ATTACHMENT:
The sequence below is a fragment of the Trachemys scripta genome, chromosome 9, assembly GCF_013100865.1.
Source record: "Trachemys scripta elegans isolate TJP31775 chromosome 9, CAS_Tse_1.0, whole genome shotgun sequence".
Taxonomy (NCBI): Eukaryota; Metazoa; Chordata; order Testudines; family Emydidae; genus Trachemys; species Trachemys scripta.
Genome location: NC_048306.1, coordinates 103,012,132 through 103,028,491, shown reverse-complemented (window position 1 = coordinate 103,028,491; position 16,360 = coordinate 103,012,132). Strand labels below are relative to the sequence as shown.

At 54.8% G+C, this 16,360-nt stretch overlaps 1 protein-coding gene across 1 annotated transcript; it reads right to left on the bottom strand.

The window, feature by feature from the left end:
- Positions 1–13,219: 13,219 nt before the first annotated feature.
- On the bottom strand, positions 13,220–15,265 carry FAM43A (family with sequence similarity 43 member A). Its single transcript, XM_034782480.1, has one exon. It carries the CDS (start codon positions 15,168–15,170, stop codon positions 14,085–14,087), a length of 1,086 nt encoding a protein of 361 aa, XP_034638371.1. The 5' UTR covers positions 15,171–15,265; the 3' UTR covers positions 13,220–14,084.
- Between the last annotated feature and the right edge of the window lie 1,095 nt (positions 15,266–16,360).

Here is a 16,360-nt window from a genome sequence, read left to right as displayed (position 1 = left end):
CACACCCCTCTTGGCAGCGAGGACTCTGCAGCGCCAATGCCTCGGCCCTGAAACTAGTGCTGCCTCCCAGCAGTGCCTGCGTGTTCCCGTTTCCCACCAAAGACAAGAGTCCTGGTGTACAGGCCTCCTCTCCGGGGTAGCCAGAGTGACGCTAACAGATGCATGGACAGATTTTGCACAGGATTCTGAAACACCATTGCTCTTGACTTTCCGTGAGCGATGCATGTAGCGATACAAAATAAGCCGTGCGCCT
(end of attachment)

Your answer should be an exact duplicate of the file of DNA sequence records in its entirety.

The sequence below is a fragment of the Trachemys scripta genome, chromosome 9, assembly GCF_013100865.1.
Source record: "Trachemys scripta elegans isolate TJP31775 chromosome 9, CAS_Tse_1.0, whole genome shotgun sequence".
Taxonomy (NCBI): Eukaryota; Metazoa; Chordata; order Testudines; family Emydidae; genus Trachemys; species Trachemys scripta.
Genome location: NC_048306.1, coordinates 103,012,132 through 103,028,491, shown reverse-complemented (window position 1 = coordinate 103,028,491; position 16,360 = coordinate 103,012,132). Strand labels below are relative to the sequence as shown.

At 54.8% G+C, this 16,360-nt stretch overlaps 1 protein-coding gene across 1 annotated transcript; it reads right to left on the bottom strand.

The window, feature by feature from the left end:
- Positions 1–13,219: 13,219 nt before the first annotated feature.
- On the bottom strand, positions 13,220–15,265 carry FAM43A (family with sequence similarity 43 member A). Its single transcript, XM_034782480.1, has one exon. It carries the CDS (start codon positions 15,168–15,170, stop codon positions 14,085–14,087), a length of 1,086 nt encoding a protein of 361 aa, XP_034638371.1. The 5' UTR covers positions 15,171–15,265; the 3' UTR covers positions 13,220–14,084.
- Between the last annotated feature and the right edge of the window lie 1,095 nt (positions 15,266–16,360).

Here is a 16,360-nt window from a genome sequence, read left to right as displayed (position 1 = left end):
CACACCCCTCTTGGCAGCGAGGACTCTGCAGCGCCAATGCCTCGGCCCTGAAACTAGTGCTGCCTCCCAGCAGTGCCTGCGTGTTCCCGTTTCCCACCAAAGACAAGAGTCCTGGTGTACAGGCCTCCTCTCCGGGGTAGCCAGAGTGACGCTAACAGATGCATGGACAGATTTTGCACAGGATTCTGAAACACCATTGCTCTTGACTTTCCGTGAGCGATGCATGTAGCGATACAAAATAAGCCGTGCGCCT